Monday, September 12, 2005


When is doing a donation appeal opportunistic vs. it being appropriate? Over the past week, I've seen almost every major non-profit put messaging out to constituents about how they are "helping" the hurricane victims - just about every singe major non-profit has both a statement and some mission related content for victims of hurricane Katrina to read.

The question I'm asking myself is - where is the line - and does it matter? For example - should a non-profit look at a natural disaster as a way to directly increase fundraising just because they have a local presence (ie a chapter or a program)?

I'm also asking myself "Is it OK to "create" new content that highlights the services in the affected area and promote that content to donors to try to increase donation activity?"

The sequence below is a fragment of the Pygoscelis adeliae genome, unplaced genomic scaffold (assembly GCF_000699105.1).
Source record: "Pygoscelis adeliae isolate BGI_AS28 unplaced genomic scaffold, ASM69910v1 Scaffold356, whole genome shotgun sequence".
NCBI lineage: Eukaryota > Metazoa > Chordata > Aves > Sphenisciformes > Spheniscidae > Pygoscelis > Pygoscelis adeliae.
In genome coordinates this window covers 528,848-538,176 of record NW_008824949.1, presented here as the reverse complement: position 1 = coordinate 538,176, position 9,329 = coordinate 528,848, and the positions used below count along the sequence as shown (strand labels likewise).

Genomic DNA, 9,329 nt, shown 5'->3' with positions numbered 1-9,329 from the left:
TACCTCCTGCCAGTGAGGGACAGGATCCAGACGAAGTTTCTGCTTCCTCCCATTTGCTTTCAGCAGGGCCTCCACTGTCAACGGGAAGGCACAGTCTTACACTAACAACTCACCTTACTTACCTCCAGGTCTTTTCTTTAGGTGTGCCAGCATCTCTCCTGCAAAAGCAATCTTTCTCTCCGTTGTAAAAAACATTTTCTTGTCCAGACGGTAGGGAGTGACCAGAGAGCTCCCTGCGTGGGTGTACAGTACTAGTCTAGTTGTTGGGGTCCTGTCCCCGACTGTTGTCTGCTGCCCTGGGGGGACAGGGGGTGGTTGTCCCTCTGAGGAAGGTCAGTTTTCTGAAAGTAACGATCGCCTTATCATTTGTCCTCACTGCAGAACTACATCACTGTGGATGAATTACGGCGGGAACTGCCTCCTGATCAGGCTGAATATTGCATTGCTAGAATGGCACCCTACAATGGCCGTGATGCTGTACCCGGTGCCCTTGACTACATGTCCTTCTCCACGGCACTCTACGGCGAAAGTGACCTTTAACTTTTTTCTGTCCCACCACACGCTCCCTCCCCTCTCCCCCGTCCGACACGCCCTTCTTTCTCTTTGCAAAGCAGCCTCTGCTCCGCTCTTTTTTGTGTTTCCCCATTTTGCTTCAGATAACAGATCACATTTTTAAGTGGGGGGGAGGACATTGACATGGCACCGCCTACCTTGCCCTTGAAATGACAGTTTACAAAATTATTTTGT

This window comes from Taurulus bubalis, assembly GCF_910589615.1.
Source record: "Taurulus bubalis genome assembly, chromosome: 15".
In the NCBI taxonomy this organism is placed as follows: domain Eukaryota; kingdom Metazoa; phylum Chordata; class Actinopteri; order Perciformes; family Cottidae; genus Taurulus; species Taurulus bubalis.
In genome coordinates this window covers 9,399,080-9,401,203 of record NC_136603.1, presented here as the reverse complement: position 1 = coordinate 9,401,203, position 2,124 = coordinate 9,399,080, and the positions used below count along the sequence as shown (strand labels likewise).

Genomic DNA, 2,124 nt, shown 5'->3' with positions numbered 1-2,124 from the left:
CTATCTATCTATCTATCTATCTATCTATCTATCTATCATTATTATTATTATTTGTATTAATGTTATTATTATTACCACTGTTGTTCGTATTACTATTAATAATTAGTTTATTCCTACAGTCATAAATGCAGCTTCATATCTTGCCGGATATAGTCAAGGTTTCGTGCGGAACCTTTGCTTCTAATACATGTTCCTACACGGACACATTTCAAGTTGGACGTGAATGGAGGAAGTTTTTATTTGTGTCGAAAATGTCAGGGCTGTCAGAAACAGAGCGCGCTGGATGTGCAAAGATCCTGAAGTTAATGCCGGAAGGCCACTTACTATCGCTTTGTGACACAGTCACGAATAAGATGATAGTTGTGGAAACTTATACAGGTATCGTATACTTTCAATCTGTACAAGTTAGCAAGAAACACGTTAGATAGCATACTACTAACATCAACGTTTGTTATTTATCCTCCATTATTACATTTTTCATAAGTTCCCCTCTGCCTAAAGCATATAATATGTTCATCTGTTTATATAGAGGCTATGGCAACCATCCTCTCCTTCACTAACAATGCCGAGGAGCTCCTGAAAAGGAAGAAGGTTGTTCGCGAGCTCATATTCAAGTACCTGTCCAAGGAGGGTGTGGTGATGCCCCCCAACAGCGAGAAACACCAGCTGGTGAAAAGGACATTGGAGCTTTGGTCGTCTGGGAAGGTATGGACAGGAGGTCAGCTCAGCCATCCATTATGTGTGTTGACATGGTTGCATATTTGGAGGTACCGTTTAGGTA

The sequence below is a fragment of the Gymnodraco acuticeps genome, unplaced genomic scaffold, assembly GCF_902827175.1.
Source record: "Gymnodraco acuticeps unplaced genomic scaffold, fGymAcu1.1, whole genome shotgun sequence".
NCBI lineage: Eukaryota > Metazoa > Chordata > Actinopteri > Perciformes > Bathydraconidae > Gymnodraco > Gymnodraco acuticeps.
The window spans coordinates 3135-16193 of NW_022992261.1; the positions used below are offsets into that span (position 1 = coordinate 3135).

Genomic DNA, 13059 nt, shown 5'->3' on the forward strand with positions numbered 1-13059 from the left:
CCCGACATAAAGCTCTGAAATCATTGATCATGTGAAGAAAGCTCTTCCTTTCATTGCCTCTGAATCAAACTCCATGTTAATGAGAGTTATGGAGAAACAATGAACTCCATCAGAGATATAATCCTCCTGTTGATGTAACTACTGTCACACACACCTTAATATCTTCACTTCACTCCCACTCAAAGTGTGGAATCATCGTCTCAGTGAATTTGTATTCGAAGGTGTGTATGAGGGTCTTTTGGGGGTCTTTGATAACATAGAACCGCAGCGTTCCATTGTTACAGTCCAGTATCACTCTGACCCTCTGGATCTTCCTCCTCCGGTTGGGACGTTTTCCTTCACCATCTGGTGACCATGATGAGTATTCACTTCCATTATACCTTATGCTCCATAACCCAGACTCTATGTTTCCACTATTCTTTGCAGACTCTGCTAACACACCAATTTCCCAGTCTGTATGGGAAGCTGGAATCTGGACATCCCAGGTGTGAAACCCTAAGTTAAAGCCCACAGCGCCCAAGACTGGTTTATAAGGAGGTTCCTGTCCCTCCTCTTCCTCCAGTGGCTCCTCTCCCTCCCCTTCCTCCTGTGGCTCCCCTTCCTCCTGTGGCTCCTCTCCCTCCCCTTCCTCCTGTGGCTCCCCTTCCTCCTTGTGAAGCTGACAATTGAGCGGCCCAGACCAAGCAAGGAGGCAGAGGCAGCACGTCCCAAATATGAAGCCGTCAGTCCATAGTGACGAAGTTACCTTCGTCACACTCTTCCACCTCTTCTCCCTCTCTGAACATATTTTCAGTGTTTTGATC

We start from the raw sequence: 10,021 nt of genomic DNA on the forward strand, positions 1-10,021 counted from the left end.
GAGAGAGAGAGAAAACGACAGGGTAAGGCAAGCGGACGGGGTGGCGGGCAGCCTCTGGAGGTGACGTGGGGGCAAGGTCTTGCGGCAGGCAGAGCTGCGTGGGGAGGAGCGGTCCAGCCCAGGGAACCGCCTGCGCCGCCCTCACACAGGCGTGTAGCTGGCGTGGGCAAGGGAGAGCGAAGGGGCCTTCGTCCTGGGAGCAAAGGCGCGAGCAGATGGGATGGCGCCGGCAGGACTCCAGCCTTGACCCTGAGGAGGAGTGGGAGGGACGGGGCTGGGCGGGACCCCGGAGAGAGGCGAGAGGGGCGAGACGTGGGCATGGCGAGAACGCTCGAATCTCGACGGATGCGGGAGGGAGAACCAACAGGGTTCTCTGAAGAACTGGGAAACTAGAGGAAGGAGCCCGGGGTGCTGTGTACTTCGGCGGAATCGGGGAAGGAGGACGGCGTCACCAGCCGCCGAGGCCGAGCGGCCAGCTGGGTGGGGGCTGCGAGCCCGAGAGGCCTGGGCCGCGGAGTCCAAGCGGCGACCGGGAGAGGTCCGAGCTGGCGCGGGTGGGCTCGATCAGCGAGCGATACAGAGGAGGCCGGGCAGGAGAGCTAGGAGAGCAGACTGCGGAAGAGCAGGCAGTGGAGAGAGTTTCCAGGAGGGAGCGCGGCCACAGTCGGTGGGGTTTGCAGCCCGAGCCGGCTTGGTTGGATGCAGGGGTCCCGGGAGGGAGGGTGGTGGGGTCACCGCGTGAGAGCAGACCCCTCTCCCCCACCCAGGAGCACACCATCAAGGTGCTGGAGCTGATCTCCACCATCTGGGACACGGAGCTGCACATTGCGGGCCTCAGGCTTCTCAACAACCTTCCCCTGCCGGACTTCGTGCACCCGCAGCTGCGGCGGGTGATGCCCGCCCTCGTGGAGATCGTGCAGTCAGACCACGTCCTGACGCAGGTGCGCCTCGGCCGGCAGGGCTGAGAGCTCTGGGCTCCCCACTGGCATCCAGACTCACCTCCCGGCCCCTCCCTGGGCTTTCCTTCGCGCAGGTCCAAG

I believe that it is our responsibility to first and foremost update constituents in the affected area about our mission services - who to call, how to get help etc... in the case of "emarketing" services like web help, chat and message boards that can be tricky or impossible. I'm not exactly sure how many of our constituents are surfing the web in New Orleans at this point.

I did a quick check on The Leukemia & Lymphoma Society discussion boards, and there was one posting wishing those affected well but that was it.

I do however believe that it's our responsibility to alert our donors, volunteers and others connected to us of what we're doing as an organization to provide any additional relief. Not from an appeal/donation standpoint, but as a point of information so they understand how we are executing our mission.

Past that I'm just not sure how much more we should be doing online.

Update: P.S. As I wrote this, I realized that keeping this discussion to emarketing only is tricky, or possibly useless - after all - emarketing is not a stand-alone channel. Perhaps the better way to frame this entire discussion is in a broader context.

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